As the parent of a special needs child in Cummings, you are probably no stranger to putting his or her needs above your own. When it comes to divorce, you may think that you should place your own interests first because you intend to be the primary provider and caregiver for your child. However, this is a situation where the stakes are even higher. Even though your marriage to the other parent is ending, you are irrevocably bound together for the health and well-being of your child.
Divorces where there are children with special needs involved require special considerations. It is important for you to communicate with your soon-to-be ex-partner and plan your next steps carefully to minimize the impact of your separation on your child. Here are some things to consider about divorce and special needs children.
Child’s functional and medical needs
You may be concerned about your child’s needs now, but what about future and life-long needs? Think about how care requirements may change as he or she gets older. You should also consider the event of your child growing up without you and the other parent due to an untimely illness or accident, and the resulting potential for financial and guardianship issues.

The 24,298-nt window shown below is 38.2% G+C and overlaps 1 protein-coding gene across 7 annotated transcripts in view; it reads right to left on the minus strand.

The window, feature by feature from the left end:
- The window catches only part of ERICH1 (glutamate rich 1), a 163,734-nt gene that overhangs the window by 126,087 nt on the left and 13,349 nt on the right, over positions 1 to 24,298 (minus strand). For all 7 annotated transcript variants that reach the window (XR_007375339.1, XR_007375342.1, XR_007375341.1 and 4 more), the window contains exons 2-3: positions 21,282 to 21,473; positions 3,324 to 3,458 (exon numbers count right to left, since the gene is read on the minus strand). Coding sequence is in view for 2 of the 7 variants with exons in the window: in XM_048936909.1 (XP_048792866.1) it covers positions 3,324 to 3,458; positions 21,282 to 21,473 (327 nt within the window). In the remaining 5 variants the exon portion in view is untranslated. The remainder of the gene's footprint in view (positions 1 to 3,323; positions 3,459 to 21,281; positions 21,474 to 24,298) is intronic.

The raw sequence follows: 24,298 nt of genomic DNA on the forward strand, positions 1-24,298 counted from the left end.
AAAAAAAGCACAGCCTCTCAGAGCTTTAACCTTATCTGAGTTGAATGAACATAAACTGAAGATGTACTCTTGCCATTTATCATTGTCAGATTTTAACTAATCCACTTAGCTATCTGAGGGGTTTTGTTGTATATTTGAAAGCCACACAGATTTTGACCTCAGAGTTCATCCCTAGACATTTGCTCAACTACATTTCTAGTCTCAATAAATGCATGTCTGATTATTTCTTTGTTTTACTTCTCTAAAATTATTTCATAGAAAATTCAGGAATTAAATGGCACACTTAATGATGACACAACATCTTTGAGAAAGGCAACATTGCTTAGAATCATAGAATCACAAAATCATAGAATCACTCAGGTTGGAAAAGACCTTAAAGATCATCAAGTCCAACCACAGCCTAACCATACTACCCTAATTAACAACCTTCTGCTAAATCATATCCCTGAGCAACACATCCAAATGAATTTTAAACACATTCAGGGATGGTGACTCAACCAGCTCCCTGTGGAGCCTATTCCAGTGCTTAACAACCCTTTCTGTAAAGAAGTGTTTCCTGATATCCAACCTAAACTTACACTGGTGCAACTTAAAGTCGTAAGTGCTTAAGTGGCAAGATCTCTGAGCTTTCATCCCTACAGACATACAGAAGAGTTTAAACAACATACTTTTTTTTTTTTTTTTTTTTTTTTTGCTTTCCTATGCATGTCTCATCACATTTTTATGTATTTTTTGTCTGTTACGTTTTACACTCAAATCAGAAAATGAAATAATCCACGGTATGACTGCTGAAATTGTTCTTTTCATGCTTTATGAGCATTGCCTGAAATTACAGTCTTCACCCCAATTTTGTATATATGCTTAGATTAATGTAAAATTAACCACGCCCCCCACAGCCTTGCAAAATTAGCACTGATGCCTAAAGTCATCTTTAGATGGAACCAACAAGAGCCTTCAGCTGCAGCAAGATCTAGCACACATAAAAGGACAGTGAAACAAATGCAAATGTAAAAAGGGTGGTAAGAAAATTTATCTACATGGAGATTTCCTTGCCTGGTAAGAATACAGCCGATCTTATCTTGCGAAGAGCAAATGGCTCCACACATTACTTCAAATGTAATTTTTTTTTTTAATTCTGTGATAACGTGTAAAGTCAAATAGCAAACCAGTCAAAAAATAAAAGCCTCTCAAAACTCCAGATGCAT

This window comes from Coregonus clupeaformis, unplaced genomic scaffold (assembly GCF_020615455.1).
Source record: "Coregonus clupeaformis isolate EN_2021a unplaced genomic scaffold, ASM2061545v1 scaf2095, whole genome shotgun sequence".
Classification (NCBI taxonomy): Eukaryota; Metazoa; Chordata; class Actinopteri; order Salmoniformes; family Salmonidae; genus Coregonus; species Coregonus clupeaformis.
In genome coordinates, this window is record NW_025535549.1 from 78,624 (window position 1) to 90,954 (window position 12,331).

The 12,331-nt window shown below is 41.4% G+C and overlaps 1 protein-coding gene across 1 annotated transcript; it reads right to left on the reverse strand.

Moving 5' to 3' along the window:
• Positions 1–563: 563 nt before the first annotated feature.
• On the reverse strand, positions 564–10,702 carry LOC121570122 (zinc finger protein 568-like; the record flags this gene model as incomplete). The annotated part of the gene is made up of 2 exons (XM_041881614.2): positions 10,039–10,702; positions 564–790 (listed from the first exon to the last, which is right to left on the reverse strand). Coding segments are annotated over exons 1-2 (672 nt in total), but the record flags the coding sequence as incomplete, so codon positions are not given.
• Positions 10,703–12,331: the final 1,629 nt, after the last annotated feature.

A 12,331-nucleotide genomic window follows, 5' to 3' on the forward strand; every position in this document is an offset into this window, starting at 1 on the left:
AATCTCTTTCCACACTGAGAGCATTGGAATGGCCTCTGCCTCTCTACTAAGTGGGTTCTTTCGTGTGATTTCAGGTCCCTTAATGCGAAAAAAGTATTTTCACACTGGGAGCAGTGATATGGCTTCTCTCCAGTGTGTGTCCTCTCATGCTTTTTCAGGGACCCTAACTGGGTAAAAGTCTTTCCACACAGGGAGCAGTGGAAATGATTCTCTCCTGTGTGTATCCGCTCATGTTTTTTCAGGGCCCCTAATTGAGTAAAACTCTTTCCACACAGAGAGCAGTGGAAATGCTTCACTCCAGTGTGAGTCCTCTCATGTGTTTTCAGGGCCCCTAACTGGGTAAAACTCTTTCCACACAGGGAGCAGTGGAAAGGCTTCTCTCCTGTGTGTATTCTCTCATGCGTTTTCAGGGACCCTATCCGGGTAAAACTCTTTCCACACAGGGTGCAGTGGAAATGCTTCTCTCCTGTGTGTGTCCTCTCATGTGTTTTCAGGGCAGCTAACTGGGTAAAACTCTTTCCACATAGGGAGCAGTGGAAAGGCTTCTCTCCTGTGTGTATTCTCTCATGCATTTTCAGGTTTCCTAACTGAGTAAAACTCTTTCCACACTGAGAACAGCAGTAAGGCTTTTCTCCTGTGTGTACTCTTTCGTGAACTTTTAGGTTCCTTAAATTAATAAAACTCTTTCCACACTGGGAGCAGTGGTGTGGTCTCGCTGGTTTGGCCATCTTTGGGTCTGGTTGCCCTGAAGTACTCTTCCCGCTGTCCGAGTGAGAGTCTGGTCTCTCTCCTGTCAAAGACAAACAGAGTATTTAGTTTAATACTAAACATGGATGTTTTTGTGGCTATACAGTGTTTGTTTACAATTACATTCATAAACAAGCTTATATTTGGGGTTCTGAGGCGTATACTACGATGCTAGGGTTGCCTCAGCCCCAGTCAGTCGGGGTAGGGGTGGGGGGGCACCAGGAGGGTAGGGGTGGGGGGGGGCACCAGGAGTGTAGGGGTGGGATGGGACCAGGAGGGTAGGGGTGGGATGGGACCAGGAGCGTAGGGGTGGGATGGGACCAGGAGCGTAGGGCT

Special needs trust
This option may provide important long-term solutions. No matter what you and your spouse agree on for child support and what the courts rule, all proceeds are paid into a special needs trust. There are specific rules regarding special needs trusts and child support payments that you and your partner must consider to prevent issues.
Special needs children require more financial support and care throughout their lives. You may think that by asking for the maximum in child support you are catering to those needs. But your request may make your child ineligible for public benefits that can help make the cost of raising and caring for him or her more manageable.
You must think about how your child will react to any changes from normal routines. Try to plan out as much of your divorce as possible to minimize its impact on his or her fragile health and well-being.